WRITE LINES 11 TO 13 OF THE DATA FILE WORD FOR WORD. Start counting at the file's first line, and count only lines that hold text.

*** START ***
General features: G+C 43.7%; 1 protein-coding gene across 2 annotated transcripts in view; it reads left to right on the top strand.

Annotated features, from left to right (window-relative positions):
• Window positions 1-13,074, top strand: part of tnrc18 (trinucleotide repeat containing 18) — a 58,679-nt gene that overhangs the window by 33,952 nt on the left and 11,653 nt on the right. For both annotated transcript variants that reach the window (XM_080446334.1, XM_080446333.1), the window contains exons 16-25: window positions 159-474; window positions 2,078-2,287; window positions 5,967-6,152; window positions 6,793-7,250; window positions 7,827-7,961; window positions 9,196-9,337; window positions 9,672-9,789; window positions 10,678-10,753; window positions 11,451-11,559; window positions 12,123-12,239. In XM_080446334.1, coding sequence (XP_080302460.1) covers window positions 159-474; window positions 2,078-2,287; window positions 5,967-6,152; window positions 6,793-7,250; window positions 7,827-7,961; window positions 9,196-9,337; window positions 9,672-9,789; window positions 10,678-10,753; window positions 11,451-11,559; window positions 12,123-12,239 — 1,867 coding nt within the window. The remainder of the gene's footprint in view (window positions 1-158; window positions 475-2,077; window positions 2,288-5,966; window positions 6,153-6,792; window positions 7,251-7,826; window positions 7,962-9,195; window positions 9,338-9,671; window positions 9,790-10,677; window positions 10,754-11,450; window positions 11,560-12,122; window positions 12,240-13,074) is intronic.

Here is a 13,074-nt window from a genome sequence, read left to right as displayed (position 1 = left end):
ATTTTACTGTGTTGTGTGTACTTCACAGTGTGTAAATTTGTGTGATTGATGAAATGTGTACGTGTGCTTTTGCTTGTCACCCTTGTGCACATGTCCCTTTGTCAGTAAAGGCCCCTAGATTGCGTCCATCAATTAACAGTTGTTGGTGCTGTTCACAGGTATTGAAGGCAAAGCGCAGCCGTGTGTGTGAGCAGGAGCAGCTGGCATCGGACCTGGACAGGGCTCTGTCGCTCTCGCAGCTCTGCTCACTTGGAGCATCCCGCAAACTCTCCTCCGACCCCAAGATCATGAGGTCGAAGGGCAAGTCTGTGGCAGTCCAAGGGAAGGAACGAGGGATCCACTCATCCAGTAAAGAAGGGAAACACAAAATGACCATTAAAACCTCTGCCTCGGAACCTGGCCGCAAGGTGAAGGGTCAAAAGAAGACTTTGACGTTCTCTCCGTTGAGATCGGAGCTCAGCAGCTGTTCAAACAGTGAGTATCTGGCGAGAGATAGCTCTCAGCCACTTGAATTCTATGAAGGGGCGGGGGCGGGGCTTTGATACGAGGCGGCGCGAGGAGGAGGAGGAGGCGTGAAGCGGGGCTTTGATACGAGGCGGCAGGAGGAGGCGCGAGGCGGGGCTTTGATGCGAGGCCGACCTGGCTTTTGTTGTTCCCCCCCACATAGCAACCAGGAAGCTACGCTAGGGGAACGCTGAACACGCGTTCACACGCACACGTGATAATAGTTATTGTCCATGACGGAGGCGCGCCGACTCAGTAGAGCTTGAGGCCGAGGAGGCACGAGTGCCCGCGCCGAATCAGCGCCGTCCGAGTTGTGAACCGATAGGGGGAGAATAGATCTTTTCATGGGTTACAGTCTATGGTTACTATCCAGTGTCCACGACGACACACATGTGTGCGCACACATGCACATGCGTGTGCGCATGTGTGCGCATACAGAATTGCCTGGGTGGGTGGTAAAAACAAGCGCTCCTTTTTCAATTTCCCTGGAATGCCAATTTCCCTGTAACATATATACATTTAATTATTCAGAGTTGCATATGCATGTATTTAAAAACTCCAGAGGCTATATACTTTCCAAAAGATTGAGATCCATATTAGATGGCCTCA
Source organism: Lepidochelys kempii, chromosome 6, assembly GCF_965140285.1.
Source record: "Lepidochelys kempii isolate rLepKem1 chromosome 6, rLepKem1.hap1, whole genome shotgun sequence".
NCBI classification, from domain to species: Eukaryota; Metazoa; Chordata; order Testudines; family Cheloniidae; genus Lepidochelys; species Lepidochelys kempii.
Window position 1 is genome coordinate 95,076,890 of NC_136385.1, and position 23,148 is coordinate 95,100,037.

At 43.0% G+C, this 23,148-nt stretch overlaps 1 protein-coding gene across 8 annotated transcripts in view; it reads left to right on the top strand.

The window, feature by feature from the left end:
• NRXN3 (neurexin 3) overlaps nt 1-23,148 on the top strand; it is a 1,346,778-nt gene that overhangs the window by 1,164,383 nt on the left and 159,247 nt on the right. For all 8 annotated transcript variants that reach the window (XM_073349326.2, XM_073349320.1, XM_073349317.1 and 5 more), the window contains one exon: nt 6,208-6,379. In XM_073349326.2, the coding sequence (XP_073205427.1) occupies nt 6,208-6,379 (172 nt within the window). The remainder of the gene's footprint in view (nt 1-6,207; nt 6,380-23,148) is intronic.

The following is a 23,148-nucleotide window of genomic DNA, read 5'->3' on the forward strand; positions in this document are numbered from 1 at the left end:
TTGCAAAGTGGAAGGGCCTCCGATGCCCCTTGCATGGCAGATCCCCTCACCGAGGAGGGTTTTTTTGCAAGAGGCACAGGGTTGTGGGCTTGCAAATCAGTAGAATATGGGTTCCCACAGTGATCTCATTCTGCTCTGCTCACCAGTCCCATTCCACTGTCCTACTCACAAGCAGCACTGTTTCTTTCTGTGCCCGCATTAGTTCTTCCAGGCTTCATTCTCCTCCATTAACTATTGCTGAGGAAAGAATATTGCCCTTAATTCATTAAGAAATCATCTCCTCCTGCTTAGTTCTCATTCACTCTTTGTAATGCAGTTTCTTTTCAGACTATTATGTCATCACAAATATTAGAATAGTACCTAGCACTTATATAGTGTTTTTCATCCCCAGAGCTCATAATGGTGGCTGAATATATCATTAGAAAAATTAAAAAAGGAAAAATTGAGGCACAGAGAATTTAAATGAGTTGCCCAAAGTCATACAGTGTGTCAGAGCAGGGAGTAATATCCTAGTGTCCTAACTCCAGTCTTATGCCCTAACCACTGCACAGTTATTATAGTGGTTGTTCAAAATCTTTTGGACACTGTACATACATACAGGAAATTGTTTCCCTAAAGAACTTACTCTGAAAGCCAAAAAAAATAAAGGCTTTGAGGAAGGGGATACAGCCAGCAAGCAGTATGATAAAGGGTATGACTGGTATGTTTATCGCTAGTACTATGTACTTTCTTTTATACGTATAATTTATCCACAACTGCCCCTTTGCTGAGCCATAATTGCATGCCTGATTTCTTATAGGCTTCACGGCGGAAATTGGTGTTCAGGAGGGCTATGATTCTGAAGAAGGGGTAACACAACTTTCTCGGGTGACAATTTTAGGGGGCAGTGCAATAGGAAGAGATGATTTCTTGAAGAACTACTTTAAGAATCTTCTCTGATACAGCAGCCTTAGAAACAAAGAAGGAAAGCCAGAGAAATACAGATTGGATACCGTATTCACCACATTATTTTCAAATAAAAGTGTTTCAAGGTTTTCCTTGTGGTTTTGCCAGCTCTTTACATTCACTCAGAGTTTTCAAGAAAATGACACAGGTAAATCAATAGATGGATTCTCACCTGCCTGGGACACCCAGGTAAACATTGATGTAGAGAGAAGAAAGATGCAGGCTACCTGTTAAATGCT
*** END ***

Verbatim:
The window, feature by feature from the left end:
• NRXN3 (neurexin 3) overlaps nt 1-23,148 on the top strand; it is a 1,346,778-nt gene that overhangs the window by 1,164,383 nt on the left and 159,247 nt on the right. For all 8 annotated transcript variants that reach the window (XM_073349326.2, XM_073349320.1, XM_073349317.1 and 5 more), the window contains one exon: nt 6,208-6,379. In XM_073349326.2, the coding sequence (XP_073205427.1) occupies nt 6,208-6,379 (172 nt within the window). The remainder of the gene's footprint in view (nt 1-6,207; nt 6,380-23,148) is intronic.

The following is a 23,148-nucleotide window of genomic DNA, read 5'->3' on the forward strand; positions in this document are numbered from 1 at the left end: